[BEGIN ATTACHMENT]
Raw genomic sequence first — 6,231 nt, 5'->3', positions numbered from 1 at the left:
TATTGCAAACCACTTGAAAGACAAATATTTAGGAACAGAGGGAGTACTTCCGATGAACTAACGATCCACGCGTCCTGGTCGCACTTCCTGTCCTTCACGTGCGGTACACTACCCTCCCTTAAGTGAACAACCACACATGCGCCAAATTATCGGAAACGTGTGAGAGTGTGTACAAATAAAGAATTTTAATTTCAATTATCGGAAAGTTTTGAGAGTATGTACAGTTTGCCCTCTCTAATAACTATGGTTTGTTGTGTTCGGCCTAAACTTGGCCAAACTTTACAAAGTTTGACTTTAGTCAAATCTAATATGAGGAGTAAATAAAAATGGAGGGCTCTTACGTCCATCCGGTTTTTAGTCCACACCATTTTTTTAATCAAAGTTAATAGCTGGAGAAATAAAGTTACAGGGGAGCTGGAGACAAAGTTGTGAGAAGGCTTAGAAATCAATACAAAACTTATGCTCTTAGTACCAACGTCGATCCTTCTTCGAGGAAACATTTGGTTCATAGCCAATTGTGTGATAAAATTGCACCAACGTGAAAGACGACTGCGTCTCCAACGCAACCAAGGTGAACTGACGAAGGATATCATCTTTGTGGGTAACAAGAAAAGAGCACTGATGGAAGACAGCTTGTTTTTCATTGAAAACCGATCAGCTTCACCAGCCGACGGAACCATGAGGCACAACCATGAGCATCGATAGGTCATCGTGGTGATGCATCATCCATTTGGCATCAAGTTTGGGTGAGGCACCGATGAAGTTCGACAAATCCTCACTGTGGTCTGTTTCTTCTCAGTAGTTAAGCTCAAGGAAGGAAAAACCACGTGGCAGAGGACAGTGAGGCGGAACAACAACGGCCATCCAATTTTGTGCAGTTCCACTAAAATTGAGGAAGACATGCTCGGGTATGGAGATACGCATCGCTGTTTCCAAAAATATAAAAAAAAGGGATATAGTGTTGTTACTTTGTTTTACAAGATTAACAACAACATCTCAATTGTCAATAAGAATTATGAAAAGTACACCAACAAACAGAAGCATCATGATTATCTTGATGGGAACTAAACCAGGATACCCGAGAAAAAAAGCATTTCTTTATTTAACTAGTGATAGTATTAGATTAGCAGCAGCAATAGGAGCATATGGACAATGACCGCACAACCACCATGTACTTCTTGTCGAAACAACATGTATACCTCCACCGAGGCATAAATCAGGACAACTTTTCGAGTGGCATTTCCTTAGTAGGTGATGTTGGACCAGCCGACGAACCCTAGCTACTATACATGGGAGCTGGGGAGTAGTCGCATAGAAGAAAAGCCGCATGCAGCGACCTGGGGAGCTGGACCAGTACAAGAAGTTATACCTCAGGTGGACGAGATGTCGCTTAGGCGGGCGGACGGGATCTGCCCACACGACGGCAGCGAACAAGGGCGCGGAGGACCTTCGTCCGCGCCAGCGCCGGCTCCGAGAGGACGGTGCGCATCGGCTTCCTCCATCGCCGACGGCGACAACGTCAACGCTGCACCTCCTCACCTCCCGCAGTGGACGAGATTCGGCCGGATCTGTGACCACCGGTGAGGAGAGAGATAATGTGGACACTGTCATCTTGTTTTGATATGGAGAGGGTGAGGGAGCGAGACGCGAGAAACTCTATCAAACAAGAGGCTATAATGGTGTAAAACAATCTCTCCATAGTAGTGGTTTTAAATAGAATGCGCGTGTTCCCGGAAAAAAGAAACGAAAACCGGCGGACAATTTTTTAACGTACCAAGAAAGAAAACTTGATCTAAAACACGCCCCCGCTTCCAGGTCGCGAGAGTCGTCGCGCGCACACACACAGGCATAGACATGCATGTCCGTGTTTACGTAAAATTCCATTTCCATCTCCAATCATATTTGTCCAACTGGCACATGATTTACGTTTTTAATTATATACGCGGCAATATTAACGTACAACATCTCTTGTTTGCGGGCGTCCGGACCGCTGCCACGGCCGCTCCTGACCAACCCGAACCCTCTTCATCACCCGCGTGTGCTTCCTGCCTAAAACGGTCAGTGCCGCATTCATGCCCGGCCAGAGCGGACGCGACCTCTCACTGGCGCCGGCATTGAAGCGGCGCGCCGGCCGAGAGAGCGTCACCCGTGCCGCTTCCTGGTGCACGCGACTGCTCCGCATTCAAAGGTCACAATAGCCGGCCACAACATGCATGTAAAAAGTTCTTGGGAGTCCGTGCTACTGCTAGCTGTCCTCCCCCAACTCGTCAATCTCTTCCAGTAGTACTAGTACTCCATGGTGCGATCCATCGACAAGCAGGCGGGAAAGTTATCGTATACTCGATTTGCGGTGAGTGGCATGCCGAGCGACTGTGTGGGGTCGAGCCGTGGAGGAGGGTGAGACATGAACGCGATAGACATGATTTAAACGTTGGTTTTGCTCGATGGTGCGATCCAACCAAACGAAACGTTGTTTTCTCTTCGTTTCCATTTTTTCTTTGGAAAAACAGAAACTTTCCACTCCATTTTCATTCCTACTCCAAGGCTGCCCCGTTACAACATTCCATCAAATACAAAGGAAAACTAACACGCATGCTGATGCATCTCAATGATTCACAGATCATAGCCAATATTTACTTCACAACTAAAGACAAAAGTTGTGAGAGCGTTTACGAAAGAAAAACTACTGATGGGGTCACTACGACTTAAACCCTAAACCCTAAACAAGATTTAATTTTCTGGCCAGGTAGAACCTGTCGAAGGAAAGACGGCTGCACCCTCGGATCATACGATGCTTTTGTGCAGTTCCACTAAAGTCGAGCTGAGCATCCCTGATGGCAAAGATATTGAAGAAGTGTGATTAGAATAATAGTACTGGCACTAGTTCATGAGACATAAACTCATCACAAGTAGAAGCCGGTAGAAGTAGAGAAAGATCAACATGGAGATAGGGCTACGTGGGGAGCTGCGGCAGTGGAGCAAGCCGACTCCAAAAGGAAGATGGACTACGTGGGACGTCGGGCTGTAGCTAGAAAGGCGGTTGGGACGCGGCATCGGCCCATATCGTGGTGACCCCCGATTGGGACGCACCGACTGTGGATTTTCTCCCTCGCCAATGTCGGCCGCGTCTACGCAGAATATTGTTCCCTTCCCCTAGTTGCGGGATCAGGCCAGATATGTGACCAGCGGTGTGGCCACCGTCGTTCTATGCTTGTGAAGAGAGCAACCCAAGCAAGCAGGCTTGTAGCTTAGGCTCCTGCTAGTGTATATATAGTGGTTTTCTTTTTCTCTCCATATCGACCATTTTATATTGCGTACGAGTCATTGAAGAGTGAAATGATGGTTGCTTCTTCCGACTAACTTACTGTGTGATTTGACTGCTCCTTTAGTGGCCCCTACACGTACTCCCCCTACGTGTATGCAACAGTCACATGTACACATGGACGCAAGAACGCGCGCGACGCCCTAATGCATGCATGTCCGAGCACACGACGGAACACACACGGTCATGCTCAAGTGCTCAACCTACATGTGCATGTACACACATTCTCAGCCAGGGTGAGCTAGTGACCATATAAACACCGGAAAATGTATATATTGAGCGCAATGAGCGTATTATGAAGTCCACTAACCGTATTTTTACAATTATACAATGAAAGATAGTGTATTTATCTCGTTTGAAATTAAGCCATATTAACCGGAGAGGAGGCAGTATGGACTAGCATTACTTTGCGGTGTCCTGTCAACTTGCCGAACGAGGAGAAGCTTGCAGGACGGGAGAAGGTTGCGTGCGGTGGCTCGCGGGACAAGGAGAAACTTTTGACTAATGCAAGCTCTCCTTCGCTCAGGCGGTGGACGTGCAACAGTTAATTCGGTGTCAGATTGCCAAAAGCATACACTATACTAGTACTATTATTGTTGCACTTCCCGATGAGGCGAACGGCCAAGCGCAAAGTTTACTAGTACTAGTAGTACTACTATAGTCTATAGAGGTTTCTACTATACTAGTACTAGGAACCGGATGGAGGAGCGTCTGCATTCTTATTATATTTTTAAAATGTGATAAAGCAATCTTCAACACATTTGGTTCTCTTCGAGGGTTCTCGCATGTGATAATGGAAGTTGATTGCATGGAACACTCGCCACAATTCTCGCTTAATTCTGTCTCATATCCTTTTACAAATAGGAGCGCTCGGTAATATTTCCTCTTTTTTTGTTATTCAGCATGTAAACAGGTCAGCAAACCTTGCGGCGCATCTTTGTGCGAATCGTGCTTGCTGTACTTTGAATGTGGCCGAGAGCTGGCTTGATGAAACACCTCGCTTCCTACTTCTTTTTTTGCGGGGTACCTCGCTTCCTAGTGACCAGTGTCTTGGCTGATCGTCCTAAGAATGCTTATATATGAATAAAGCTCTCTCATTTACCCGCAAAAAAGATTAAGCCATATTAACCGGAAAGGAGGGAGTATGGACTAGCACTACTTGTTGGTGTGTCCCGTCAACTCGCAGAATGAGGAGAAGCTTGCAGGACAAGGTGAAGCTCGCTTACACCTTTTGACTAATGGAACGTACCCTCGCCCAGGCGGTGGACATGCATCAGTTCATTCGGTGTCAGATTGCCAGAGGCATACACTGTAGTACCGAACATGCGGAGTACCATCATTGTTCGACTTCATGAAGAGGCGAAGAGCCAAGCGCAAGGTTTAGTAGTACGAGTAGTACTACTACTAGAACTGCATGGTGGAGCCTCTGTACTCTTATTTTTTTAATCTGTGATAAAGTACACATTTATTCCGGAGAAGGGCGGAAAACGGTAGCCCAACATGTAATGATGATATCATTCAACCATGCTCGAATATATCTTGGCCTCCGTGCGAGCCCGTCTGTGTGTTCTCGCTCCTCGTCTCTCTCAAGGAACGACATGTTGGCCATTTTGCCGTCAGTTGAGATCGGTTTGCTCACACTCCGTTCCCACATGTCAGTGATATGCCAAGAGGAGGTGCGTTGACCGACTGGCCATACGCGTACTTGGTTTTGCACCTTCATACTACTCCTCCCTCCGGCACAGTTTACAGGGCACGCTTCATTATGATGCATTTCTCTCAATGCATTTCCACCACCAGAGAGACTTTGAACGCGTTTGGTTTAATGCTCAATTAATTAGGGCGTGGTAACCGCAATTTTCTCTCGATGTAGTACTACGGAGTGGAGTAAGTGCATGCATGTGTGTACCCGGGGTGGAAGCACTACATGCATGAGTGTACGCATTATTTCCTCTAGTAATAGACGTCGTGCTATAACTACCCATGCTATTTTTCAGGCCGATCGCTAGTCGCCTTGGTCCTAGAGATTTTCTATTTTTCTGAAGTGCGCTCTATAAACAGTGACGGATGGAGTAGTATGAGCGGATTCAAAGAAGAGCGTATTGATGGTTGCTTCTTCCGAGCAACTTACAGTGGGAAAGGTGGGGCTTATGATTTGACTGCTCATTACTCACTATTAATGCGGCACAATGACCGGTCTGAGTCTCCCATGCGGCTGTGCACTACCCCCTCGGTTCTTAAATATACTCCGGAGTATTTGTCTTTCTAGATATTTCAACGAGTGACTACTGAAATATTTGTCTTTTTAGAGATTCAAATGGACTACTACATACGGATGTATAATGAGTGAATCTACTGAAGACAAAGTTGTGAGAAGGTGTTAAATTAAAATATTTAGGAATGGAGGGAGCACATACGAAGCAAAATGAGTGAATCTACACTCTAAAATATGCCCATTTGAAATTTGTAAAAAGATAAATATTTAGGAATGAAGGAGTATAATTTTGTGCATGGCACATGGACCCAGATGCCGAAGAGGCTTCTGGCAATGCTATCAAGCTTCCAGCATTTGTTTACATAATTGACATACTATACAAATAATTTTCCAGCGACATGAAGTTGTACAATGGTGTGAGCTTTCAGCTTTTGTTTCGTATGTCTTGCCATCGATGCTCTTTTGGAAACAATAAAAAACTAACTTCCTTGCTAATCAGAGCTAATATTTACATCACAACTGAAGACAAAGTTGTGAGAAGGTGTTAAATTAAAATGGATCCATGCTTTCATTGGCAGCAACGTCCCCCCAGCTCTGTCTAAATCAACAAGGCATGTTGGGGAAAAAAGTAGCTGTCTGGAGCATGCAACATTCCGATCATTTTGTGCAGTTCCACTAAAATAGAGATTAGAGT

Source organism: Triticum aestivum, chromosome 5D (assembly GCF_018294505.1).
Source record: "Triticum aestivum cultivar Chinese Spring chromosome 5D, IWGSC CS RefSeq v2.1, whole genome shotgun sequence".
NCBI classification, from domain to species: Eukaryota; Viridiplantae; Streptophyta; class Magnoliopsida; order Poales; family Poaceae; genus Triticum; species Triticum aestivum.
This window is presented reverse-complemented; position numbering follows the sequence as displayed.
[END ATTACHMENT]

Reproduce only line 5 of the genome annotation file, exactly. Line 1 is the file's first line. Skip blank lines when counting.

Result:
NCBI classification, from domain to species: Eukaryota; Viridiplantae; Streptophyta; class Magnoliopsida; order Poales; family Poaceae; genus Triticum; species Triticum aestivum.